"Before you kiss me. Horace, let me
tell you that Fred has given Kitty a
diamond ring. You have never given
"Dearest, it is only girls who are not
precious in tiemaserves who require the
aid of iroiois 5tune'
"Oh. you i:y kiss ne twice. Hor;
A King Who Left Home
set the world to talking, but Paul Math- M
ulka, of Buffolo. N. Y.. says lie always
KEEPS AT HOME the King of all La-x-I
tives-Dr. King's New Life'Pills-and'
that thev're a blessing to all his family.
Cure constipation. headache, iudiges
tion. dysp-psia. Only 25c at all drug
Guarding Its Cwn Goods. .
Honesty, in its purpose, looks but
ittle outside of itself; honor gener- :
ously aims to deserve the good opinion
of the best, finding keener anguish in
the moral stain or blemish than in
grievous bodily wounds. Honesty
guards its own goods, and loves self
nterest, while it gallantly protects the 1
weak, relieves the oppressed from the
grasp of cruel force, redresses the in
juries of others or defends its own
pure dignity.--Albert Mathews.
"Does the public of Crimson Gulch
remember my previo~us visit'/' asked
Mr. Stormlugton Barnes.
"It docs. replied Broncho Bob.
"And is it waiting to receive ame with
open arms'? *
"Not exactly open arms. It looks
more like a case of concealed weap- d
ons."-Washington Star. dt
Good Impulses. -
A mere good impulse that does not
result in good works is rather worsem
than useless, for if not carried out in
deed it has -a reaction -Instead of an c
acton as its outcome.
Fater-I don't think much of that
young Sinliins who calls to see you.
Daughter-Never mind, father. I
think enough of him for both of us! o
Binks-Where I spent Christmas last c
year the thermometer dropped to zero.
Jinks-That's nothing. Binks--What's
nothing?' Jinks-Why, zero!
Miss Antique-I don't befleve you hi
could toll my age. Miss Caustique hi
I could, but I wouldn't be so mean.-w
And when they do-they hurt. HUNT'S ni
LIGHTNING OIL is the one instan- 01
taneous relief and cure fer all wounds- D
bruises. sores. cuts. sprains and atbra
sions of the skin. It. forms an artihecial i
skin covering, excludes the air instant-.
ly, tops5 pain at once. Trhere are many
o'ils, but none like H UN'S. The ac- a
tio is diiferent, and the eifect. es well. II
HNT'S OIL |
Always have it in the house. Take it a
with vou when von travel-yvou neverA
can tell when In-NT'S LIG H TiENING a
OIL may be m~ost nleededl. 25ts. aind rC
5ets bottles. b
A. B. Richards Medicine Co., .
Shermnan, Texas. 1
Sold by sC
Zeigler's Pharmacy ~
"You know that I told you how I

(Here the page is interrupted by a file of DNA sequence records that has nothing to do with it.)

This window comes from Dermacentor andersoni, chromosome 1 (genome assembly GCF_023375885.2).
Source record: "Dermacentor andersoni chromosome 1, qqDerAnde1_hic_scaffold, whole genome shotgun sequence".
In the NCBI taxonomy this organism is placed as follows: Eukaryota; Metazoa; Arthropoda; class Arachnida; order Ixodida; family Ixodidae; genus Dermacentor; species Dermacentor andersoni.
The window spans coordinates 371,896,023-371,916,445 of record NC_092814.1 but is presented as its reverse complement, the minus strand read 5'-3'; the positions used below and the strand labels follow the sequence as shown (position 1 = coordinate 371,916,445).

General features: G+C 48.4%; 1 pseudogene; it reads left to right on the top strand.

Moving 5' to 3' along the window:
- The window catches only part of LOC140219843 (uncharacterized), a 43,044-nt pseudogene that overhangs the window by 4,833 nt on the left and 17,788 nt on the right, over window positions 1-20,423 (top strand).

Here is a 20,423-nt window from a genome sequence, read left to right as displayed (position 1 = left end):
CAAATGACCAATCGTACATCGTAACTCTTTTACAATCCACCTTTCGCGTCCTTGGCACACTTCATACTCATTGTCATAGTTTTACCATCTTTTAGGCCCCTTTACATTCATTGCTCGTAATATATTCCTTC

dropped our rubber plant and wrecked
"I'm sorry 1 did it."
"My wife has just bought a new one w
thats wice as heavy."-Cleveland b~
Plain Dealer. ti
"The old, old story!'' escilimed the t(
husband. with a long drawn sigh, as he p
laid down his paper. "Another man
committed suicide because his home
"And did that make his home any i
hppier." asked his wife. 'br doesn't '
the paper say?"
A Mixture of Composite..
'Jorkins Is certainly in a good many tc
positions at once."
"He is up in the alir, down on his
luck, on in years and back in hIs
Long Engagements- ItI
Toung Man-Do you believe In long t
engagements, sir? Cynical Benedick- m
Certainly, my young friend, certainly: w
The longer the engagement the shorter ~
lAD AMS S8c0
A Sack of Flour or a Sac
SGiven Free with Eack $5
Charles Lamb's Exeuse. Dvr~~ fErirGoga
edenhall street. London, was for McjbWlimo etalcne
ny years the scene of the daily inla veni-h onofWsigo.I
P1 of Charles Lamb. That Lamab, foto hstvr a ag itr
pite his many complaints, appears Io ereWsig'nbniga
have had a fairly easy time at the swnigsn.ohClregvrorZ
1st India house is evident from a 11-3 sdt oet onad
ry told by Algernon Black in Mac- lk otmno i agtduk
la's Magazine for February, 1879. Te l i o ctu, oeea
e muorlnng he "was observed to en-heddo uhcasn.Hewt
the office hastily and in an ex- it trsmn mse hnsgnr
Led manner. assumed no doubt foraly itrdiosybuhelas
occasion, to leaoe byraieopposigea.
e ~cajahkan Wias or hem liese
Ssate te nxtmorin inexla-~tiainte aond glope Wahion. Coutn
tiontha ashe as pssig trouh froet anfhis tro g th le picture o
~adehal maret n hs wa t oth Gerl Washingt'on beforeing taser a
the utcer, ut he ltte retrt- genr butn h n f rie (gerni or.
~Ysbuyurexuss ont ur 119-23 Telegrpd tocm6oonad
~'brke ee, n, m, sidh .lk mostmenofhs_ dy,_ gt_ dunk
i-ughi kif. I'l av I o T hey aL i o r tp"he ver a